Pence touts tax cut, education in State of the State address

2013-01-22T21:30:00Z 2013-01-24T00:51:06Z Pence touts tax cut, education in State of the State addressDan Carden, (317) 637-9078
January 22, 2013 9:30 pm  • 

INDIANAPOLIS | Gov. Mike Pence defended his proposed income tax cut during his first State of the State address Monday, and pledged to expand the availability of private school vouchers, promote vocational education and encourage strong families.

Declaring his 2014-15 state spending plan a "jobs budget," Pence told a skeptical General Assembly that reducing the personal income tax rate by 10 percent will give businesses "more money to hire new employees, purchase new equipment and grow."

The Republican governor said his budget, even with the $750 million tax cut, can fund all the services Indiana needs, spend more money on jobs programs and still have revenue left over to build roads, bridges and other infrastructure.

"Let's be honest with our fellow Hoosiers: We can afford to do this," Pence said. "And on behalf of millions of hardworking Hoosiers, small businesses and family farms, with the deepest respect I ask for your support."

He indirectly rejected the preferences of many lawmakers, including some Republicans, that the state's budget surplus be used to reverse prior cuts — particularly in education, which would get only a 1 percent bump under Pence's budget.

At the same time, Pence said he supports "community-driven" efforts to establish prekindergarten programs and endorsed legislation to expand voucher eligibility by eliminating a requirement that students first attend one year of public school and waiving income limits for foster, adopted, disabled and military children.

He also called on lawmakers to make technical and vocational education a priority by creating Regional Works Councils that would incorporate local business training needs into the school curriculum.

"We have to give our kids, our future, every opportunity for success. That means quality schools, choices about their education and multiple pathways to success," Pence said. "The more our kids succeed in the classroom, the more Indiana will succeed."

Pence concluded by asking lawmakers to help reduce the state's 22 percent child poverty rate by promoting married, two-parent families.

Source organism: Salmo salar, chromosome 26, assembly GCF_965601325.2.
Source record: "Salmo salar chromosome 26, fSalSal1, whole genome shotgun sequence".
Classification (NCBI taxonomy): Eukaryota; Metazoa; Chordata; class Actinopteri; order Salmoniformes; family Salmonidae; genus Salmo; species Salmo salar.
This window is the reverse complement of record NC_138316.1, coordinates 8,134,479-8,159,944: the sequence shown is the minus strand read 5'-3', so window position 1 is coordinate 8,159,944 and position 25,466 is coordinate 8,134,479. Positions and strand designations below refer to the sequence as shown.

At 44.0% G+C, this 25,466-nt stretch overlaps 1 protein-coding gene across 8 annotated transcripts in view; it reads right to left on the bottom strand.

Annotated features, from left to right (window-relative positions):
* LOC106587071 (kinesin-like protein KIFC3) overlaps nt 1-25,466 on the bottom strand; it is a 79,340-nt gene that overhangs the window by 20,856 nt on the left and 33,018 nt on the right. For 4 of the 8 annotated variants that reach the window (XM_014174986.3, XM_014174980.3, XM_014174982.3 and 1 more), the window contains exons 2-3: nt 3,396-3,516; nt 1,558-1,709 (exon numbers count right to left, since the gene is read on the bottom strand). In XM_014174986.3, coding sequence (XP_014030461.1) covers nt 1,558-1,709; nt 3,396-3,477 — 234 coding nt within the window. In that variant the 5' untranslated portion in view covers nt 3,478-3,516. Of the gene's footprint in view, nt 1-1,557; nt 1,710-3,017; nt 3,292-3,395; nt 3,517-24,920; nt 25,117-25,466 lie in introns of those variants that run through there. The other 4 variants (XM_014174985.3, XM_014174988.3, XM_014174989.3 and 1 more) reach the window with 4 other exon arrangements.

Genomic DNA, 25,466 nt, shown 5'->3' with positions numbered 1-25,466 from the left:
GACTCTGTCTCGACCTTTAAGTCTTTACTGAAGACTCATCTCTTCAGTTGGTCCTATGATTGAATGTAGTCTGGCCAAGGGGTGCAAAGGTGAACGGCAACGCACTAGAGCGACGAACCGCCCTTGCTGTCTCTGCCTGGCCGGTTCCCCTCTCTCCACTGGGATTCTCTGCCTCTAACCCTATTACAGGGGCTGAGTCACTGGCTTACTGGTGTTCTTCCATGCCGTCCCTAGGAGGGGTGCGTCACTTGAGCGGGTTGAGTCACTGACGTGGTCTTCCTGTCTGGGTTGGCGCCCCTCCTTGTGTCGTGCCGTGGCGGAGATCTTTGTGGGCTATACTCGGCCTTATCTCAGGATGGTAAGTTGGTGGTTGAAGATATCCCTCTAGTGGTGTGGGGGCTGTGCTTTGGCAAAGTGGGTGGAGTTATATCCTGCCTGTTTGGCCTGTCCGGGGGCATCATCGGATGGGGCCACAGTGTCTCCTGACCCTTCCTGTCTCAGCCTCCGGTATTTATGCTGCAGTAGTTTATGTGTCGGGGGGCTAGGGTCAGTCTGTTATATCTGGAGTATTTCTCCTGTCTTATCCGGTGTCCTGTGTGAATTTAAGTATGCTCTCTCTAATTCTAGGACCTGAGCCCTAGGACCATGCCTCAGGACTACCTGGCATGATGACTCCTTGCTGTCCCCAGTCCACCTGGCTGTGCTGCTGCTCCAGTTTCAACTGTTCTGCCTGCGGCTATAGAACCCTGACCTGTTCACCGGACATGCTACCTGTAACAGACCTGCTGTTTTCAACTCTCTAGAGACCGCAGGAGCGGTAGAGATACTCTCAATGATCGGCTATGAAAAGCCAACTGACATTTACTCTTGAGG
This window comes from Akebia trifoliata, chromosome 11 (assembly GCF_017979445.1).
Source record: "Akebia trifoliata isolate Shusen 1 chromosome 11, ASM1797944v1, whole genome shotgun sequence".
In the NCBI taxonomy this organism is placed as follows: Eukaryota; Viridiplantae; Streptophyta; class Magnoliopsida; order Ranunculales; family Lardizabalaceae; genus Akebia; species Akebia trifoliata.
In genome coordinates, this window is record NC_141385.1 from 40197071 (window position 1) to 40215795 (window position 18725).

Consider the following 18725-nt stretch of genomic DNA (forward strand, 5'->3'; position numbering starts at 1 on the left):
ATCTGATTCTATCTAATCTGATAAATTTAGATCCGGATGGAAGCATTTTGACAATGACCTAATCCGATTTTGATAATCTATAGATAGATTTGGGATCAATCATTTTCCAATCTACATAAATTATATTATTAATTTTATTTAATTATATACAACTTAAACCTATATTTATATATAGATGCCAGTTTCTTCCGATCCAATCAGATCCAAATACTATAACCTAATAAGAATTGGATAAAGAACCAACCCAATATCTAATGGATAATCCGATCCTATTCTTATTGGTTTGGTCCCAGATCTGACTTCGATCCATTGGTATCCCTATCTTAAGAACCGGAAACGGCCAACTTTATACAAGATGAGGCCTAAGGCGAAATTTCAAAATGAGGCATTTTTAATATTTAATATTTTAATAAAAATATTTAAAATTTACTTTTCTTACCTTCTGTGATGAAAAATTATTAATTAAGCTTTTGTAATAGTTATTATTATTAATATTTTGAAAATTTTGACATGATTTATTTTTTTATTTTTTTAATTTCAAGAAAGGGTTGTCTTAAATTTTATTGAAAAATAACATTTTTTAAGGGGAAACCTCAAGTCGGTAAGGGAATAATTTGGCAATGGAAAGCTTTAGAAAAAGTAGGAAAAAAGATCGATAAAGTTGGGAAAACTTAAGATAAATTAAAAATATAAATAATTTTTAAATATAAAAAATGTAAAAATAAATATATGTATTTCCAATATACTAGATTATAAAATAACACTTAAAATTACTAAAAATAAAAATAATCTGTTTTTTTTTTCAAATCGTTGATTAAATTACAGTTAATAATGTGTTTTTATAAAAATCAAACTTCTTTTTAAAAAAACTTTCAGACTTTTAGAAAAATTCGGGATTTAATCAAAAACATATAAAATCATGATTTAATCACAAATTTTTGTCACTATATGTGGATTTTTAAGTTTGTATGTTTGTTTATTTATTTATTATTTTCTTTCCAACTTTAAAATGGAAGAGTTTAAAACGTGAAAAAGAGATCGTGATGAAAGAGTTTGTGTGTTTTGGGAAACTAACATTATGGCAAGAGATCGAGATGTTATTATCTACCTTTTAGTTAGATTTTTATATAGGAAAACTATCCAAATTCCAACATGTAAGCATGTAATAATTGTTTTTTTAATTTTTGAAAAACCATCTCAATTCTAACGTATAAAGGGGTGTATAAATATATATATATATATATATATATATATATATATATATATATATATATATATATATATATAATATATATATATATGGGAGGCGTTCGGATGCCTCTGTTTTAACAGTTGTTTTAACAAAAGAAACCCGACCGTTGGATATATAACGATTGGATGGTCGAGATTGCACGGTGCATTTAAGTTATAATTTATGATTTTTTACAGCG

"Given the undeniable relationship between childhood poverty and unmarried childbearing, Indiana should seek ways to encourage strong, healthy families for our kids, our communities and our state," he said.

The 26-minute speech, which began with Pence declaring "the state of our state is strong," was interrupted by applause 27 times.

Afterward, House Democratic Leader Scott Pelath, D-Michigan City, said Democrats are willing to work with Pence to make his tax cut a reality, so long as Pence can make the case that reducing income taxes is the best way to improve the lives of middle class Hoosiers.

"The middle class is facing a lot of different pressures and not just in taxes," Pelath said. "They're facing pressure in paying for education and garnering new skills, they're facing pressure in health care, they're facing pressure in making sure their streets stay safe."

State Rep. Hal Slager, R-Schererville, who serves on the budget-writing Ways and Means Committee, said he's not sure if the numbers will add up for Pence's tax cut.

"The question, of course, is going to be how do we manage to arrange the puzzle pieces as we work our way through a couple thousand bills, all of which are going to have costs or savings," Slager said. "There's just too many unknowns to even speculate on that."

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